‘Maddie loves spending summers at her uncle’s Inn at Havenfall. But the Inn is much more than a Maddie’s safe haven, and life in Havenfall isn’t without its secrets. Beneath the beautiful, sprawling manor in Colorado lie hidden gateways to other worlds, some long-sealed by ancient magic.
When a body is found on the grounds, the volatile peace brokered between these worlds is irrevocably compromised. What’s worse is that Maddie’s friend Brekken stands accused of the murder. With everything she loves at stake, Maddie must confront shocking truths about the dangers lurking beneath Havenfall – and discover who she really is.’
Havenfall starts with the protagonist, Maddie, telling a few half-truths to ensure that she gets to spend the summer with her uncle at the Inn at Havenfall, which is where she’s spent many summers before, becoming acquainted with how the Inn runs and its importance to Haven (our world) and those worlds that stand beyond the gates. The Inn serves as neutral ground and as the place where people of Fiordenkill, Byrn and Haven hold the annual peace summit on the longest day of the year. The gateway to Solaria has been sealed, its land one of volatile magic and its people said to be violent and dangerous. The other realms view Solarians as a threat and have signed a treaty that forbids any contact or trade with Solaria, branding any communication with it as treasonous. It is Maddie’s dearest wish to be named as her uncle’s heir and one day become the Innkeeper, something that has become all the more important to her as the reality of her mother’s situation has become almost unbearable.
Life at the Inn introduces us to the denizens of Byrn and Fiordenkill, the latter of which is where Brekken, the boy Maddie believes herself in love with, hails from. I’d be lying if the description of the jewels the Fiordens wear in their ears didn’t make me want to get a couple more piercings and have gems running along the edge of my own (but I think five piercings per ear is quite enough for now). Brekken’s actions over the course of the novel have Maddie doubting everything she has ever known about him, which particularly stings after their having grown up together during what time they’ve spent at the Inn, and the whole thing also has her doubting her judgements and ability to make good decisions, both of which she needs to be secure in if she’s to inherit the position of Innkeeper. Though Maddie does her best, her decisions aren’t always made with consideration of all the evidence available or the more calculating natures of those around her, which demonstrates that she still has a lot to learn if she truly wants to maintain Havenfall’s status as neutral and manage to navigate the different political situations likely to unfold and need diplomatic handling.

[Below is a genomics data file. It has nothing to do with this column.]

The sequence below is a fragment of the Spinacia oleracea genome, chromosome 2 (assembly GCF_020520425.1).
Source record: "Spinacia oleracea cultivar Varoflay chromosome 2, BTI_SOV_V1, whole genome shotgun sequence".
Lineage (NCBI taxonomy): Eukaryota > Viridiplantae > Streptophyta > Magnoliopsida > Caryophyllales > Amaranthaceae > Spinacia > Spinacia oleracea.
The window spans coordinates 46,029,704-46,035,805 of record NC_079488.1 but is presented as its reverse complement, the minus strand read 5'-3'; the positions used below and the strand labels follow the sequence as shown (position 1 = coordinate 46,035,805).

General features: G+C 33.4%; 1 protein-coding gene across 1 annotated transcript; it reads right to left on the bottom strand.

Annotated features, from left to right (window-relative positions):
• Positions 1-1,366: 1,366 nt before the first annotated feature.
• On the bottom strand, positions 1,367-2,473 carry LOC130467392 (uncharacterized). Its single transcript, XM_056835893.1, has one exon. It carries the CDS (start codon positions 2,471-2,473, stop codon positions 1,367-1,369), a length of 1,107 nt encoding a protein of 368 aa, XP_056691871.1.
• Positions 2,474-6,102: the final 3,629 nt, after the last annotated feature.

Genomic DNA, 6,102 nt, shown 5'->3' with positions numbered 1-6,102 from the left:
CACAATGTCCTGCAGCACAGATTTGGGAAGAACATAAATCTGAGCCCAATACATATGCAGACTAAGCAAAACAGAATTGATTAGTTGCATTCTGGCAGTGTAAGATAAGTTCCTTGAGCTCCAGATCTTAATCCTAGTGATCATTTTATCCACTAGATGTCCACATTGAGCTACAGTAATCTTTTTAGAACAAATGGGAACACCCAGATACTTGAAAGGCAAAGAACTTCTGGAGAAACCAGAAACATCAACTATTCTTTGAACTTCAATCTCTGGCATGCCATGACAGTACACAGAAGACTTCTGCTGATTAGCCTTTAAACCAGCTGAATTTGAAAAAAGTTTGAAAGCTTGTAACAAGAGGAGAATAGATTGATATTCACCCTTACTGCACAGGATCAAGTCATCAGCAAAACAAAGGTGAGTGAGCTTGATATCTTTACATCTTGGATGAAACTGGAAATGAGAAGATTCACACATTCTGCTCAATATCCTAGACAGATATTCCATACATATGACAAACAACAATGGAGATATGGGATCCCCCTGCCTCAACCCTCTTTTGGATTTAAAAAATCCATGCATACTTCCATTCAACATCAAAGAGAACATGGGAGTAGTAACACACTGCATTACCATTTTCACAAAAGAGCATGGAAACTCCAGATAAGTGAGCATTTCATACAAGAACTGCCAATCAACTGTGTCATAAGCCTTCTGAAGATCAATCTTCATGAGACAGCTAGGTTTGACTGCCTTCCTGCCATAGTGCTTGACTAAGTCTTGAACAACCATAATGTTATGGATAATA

Havenfall contains some good representation, and while it’s primarily set in our world, people’s preferences aren’t commented on in a judgemental way and it would seem that the same goes for Fiordenkill and Byrn. It’s nice to see more and more YA books where people’s sexuality is simply accepted and prejudice isn’t something that creeps into the narrative. From my reading, I believe it’s implied that Maddie is bisexual, though whether this is something that she’s acknowledged isn’t entirely clear and I’m curious to see whether what could be inferred as a romantic connection actually is one. A moment that made me smile was when the matter of Marcus’ husband is brought up, yet it’s not to comment on their marriage, but on the fact that his being Fiorden could imply he’s not politically neutral.
For me, the book’s pacing wasn’t quite right. I felt that it kept building towards something, but whatever that something was, it didn’t happen in this instalment. I’m assuming that there is the intention to move beyond the human world and Havenfall in future books, as this appears to be what the story is setting up, and while I can’t say that I was disappointed that we didn’t see much, if anything, of the other worlds, keeping it so fixed to the one location felt a little limiting. However, the novel’s title is Havenfall, and if we had spent too long in one world or another and not at the Inn itself, I feel it would have not been as effective in setting up the importance of its traditions and its history, nor in establishing who Maddie is and how she ticks. I’m the kind of reader who loves going over cultural and political details and I genuinely did enjoy every minute of the story, but it was a little too easy to put down, which is not what I found with Holland’s previous novels. This said, I’m really looking forward to seeing whether we go beyond any of the gates in the books to come, though would be just as happy if it’s reported information. As you can tell, I’m quite conflicted about the whole thing!
Havenfall is out on March 3rd! Thank you, Bloomsbury, for sending me a copy to review! I look forward to seeing where Maddie’s story leads and what further truths come to light!